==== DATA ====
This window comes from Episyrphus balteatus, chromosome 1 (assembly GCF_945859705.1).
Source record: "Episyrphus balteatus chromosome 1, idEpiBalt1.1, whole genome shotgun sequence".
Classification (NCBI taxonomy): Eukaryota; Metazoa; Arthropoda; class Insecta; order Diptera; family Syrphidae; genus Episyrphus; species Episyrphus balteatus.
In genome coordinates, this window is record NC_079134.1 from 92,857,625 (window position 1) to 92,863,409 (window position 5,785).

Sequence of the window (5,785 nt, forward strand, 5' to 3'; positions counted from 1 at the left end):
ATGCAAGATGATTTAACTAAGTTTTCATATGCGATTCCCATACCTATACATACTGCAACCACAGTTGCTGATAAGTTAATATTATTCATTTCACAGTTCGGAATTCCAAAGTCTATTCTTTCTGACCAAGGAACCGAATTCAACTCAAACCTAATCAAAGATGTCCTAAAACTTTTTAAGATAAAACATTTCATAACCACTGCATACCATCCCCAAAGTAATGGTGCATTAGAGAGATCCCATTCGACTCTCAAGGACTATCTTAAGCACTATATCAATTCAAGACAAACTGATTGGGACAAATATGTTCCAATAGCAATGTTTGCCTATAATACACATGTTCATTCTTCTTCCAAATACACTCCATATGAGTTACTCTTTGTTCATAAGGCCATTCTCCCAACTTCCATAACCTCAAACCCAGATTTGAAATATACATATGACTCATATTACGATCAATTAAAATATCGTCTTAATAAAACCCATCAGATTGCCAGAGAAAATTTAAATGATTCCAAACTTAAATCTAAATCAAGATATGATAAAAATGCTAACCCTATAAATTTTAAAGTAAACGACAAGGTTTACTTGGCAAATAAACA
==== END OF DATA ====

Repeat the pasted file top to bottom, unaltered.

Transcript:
This window comes from Episyrphus balteatus, chromosome 1 (assembly GCF_945859705.1).
Source record: "Episyrphus balteatus chromosome 1, idEpiBalt1.1, whole genome shotgun sequence".
Classification (NCBI taxonomy): Eukaryota; Metazoa; Arthropoda; class Insecta; order Diptera; family Syrphidae; genus Episyrphus; species Episyrphus balteatus.
In genome coordinates, this window is record NC_079134.1 from 92,857,625 (window position 1) to 92,863,409 (window position 5,785).

Sequence of the window (5,785 nt, forward strand, 5' to 3'; positions counted from 1 at the left end):
ATGCAAGATGATTTAACTAAGTTTTCATATGCGATTCCCATACCTATACATACTGCAACCACAGTTGCTGATAAGTTAATATTATTCATTTCACAGTTCGGAATTCCAAAGTCTATTCTTTCTGACCAAGGAACCGAATTCAACTCAAACCTAATCAAAGATGTCCTAAAACTTTTTAAGATAAAACATTTCATAACCACTGCATACCATCCCCAAAGTAATGGTGCATTAGAGAGATCCCATTCGACTCTCAAGGACTATCTTAAGCACTATATCAATTCAAGACAAACTGATTGGGACAAATATGTTCCAATAGCAATGTTTGCCTATAATACACATGTTCATTCTTCTTCCAAATACACTCCATATGAGTTACTCTTTGTTCATAAGGCCATTCTCCCAACTTCCATAACCTCAAACCCAGATTTGAAATATACATATGACTCATATTACGATCAATTAAAATATCGTCTTAATAAAACCCATCAGATTGCCAGAGAAAATTTAAATGATTCCAAACTTAAATCTAAATCAAGATATGATAAAAATGCTAACCCTATAAATTTTAAAGTAAACGACAAGGTTTACTTGGCAAATAAACA